Department of Defense to Seed $500 Million For Companies to Develop Dual Use Technologies-“Collaboration Not Innovation” DOD Can’t Keep Pace With the Iphone
Well here you have it, an admittance of not being up to speed with technology and again this goes back to the prior administration and their neglect of technology with the “non participants”. The US Government is paying for this in almost every department too with having to get their IT infrastructure up to date, healthcare included big time and HHS is finally working on it. This was an address made up at the silicon valley basically saying we need tech help now! HHS is barely keeping up with some areas and then they get this with the Dow Jones wanting to hone in…you can read up there on my thoughts on this as what they are proposing is not as simple as they think with providing accurate data.
You can’t blame the current administration for this mess as it took years to get here and a bunch of luddites with 8 track tapes stored in their brains.
Here’s a post from not long ago on what CMS is proposing and they need a lot of this to fight fraud. This is also a big are for both the FDA and SEC too, they need IT infrastructure badly as this has become a game of cat and mouse with algorithmic formulas run by Wall Street that rearranged the money in this country and we can’t continue to take a knife to a machine gun battle much longer. BD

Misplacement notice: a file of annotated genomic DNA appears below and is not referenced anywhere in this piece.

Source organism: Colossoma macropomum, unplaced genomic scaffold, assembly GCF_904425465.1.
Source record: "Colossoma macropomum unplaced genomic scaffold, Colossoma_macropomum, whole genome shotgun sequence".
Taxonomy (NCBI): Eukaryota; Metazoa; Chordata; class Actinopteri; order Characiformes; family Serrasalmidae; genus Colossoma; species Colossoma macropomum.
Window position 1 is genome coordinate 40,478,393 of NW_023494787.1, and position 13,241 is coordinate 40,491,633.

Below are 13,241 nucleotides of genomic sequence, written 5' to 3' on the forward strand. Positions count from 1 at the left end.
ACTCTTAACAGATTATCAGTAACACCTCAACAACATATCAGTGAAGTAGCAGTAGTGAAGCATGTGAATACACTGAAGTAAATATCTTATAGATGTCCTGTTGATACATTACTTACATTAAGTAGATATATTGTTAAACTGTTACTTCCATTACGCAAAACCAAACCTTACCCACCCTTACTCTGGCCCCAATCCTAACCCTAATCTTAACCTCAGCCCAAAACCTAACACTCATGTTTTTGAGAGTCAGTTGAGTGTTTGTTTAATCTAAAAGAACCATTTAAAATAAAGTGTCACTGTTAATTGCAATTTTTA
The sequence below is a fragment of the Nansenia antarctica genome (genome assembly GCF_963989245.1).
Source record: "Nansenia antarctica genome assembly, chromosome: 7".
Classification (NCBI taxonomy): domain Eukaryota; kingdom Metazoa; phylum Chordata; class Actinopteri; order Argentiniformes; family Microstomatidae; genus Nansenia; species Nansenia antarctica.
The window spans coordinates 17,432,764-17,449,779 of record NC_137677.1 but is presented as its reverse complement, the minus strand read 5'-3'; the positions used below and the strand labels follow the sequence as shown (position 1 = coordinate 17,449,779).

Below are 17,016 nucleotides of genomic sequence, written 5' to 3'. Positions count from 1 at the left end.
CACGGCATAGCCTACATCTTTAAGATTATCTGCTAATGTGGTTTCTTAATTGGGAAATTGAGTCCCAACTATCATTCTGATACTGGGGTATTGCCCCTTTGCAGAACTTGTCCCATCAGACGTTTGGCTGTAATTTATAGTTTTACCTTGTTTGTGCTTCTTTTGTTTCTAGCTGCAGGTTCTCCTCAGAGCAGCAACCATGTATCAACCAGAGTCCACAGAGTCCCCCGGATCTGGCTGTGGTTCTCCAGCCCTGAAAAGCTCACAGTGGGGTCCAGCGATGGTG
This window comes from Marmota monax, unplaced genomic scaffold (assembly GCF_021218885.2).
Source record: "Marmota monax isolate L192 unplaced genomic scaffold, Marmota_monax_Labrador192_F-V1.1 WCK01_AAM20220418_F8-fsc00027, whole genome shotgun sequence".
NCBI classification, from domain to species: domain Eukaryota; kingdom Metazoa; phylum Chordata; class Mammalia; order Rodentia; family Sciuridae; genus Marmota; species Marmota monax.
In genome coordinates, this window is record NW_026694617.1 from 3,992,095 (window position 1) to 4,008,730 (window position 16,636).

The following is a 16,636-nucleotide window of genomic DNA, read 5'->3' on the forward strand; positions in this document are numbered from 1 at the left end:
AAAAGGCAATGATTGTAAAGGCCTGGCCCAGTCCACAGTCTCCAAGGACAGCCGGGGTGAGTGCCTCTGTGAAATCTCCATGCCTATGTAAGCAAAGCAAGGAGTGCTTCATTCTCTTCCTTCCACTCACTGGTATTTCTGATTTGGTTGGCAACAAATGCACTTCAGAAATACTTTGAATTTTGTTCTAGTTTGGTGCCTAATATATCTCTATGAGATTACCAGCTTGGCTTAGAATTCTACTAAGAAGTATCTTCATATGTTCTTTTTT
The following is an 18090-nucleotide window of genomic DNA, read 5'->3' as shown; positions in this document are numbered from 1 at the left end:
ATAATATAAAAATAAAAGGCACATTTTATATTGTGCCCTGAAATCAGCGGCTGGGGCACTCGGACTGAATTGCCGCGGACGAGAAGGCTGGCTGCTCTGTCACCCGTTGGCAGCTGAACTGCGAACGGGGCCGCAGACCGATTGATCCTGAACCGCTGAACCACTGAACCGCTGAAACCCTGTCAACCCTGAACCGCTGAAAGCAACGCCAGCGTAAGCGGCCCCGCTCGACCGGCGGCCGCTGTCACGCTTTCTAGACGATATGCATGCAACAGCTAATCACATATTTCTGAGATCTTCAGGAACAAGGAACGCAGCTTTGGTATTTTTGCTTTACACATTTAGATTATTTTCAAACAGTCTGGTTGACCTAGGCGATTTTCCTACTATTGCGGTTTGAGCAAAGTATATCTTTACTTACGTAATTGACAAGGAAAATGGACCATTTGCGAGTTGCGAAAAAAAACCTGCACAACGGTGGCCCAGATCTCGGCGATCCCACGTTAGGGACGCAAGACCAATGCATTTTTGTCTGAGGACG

Deputy Defense Secretary William J. Lynn’s heart was in the right place when he addressed the audience yesterday at RSA Security Conference (video) in San Francisco. But his own words belied the impossibility of the plan.
“It currently takes the Pentagon 81 months to field a new computer system. The iPhone was developed in just 24 months. That is less time than it takes us to prepare a budget and receive Congressional approval for it.
This means I get permission to start a project at the same time Steve Jobs is talking on his new iPhone. It’s not a fair trade. We have to close this gap. Silicon Valley can help us.”
Eighty-one months — seven years — is far too long for an organization trying to work with an industry that evolves monthly to defend against attacks that spread in milliseconds.